I have been working internationally for almost 15 years and try my hardest to respect other cultures. I understand how people that have not been to America and experienced “fly-over country” perceive Americans, we are not just New York or LA. However, sometimes it’s just too much. Back in 2003 I was riding the tube in London with a British colleague when 43 was visiting Mister Blair and just because of my accent this young enlightened gentlemen thought he could berate me and my country. Now this young man wanted to know why I thought, “Americans could bully the world and who did we think we are”. My British colleague (who was in his early 60s) tried to explain that if it wasn’t for the ugly Americans there was a good chance that the young man would have grown up with a swastika pin on the lapel of his brown shirt. I intervened, maybe I was just tired of trying to “just get along” or because of the 4 or 5 pints of Old Speckled Hen and told the young man that “We do it because are planes are faster, are guns are bigger and are Marines are tougher” then I reached over and patted him on the cheek. This is when my colleague decided we were at our stop and gently took me by the arm and stepped off the train.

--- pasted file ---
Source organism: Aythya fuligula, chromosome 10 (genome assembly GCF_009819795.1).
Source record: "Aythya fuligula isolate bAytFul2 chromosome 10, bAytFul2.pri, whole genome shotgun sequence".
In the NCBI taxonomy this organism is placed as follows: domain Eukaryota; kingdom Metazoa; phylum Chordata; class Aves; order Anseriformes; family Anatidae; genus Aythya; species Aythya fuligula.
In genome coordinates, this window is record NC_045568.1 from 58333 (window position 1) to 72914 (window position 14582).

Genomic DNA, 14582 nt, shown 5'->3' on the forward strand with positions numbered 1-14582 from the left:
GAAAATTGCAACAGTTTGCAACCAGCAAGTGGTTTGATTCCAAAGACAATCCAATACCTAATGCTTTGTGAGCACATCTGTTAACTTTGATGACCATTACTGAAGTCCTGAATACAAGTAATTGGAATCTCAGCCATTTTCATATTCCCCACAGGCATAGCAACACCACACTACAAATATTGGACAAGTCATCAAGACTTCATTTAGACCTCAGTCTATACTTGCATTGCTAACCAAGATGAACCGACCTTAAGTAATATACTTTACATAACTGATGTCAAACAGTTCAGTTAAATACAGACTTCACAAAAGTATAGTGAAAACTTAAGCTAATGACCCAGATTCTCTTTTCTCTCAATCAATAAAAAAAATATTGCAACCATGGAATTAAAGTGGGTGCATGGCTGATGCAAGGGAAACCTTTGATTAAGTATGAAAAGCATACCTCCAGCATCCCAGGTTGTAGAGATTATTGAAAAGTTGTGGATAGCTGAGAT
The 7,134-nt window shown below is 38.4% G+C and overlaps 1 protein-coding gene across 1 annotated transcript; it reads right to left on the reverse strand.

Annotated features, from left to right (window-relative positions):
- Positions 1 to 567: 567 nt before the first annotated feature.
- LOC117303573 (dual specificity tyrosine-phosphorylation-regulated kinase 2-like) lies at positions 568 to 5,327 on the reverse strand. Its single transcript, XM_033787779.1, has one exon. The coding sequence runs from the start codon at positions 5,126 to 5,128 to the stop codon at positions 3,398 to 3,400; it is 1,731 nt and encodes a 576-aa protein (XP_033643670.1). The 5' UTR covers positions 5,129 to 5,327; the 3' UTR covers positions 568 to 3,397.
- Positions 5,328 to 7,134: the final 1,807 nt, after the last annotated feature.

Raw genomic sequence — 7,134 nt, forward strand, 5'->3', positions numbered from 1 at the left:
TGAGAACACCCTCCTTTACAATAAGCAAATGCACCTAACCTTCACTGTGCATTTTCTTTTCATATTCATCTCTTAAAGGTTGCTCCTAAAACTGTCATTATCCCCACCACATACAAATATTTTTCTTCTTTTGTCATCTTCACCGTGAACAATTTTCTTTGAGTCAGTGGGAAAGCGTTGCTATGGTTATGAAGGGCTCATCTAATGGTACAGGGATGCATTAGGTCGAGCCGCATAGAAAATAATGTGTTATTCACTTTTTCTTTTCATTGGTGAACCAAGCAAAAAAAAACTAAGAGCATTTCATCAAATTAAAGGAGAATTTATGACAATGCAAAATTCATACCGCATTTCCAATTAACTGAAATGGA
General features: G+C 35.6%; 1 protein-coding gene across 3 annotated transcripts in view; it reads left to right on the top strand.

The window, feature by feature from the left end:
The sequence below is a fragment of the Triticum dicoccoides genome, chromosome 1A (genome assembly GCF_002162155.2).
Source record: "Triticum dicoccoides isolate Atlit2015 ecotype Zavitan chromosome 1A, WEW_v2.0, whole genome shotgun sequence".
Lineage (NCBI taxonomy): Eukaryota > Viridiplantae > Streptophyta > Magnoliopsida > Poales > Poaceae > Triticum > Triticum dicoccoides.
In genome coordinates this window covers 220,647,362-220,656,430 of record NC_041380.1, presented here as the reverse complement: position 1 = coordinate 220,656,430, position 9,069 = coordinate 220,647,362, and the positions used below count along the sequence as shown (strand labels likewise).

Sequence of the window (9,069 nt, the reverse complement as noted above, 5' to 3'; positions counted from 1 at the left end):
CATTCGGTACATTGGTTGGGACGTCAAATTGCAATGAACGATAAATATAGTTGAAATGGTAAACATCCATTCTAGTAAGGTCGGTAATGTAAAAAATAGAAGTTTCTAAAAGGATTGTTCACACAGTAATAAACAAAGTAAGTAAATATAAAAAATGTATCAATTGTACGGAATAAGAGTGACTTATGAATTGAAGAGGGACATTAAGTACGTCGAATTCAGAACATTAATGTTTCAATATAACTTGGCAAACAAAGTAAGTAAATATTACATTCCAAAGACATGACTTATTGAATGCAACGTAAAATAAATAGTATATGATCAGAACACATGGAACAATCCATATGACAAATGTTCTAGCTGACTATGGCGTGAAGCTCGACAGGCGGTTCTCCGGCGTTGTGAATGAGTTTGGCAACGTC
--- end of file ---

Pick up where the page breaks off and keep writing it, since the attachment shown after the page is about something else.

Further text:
I find a lot of Americans are self-conscious of being an American. The average American is a myth. We are a conglomeration of other nations and peoples (I happen to be 2nd generation German Italian). Mostly I believe a lot of the American bashing comes from jealousy of our freedoms and success and a fear of our largeness and unpredictability, but there comes a time when we as Americans need to remember the words of Rhett Butler.

“Frankly my dear I don’t give a damn”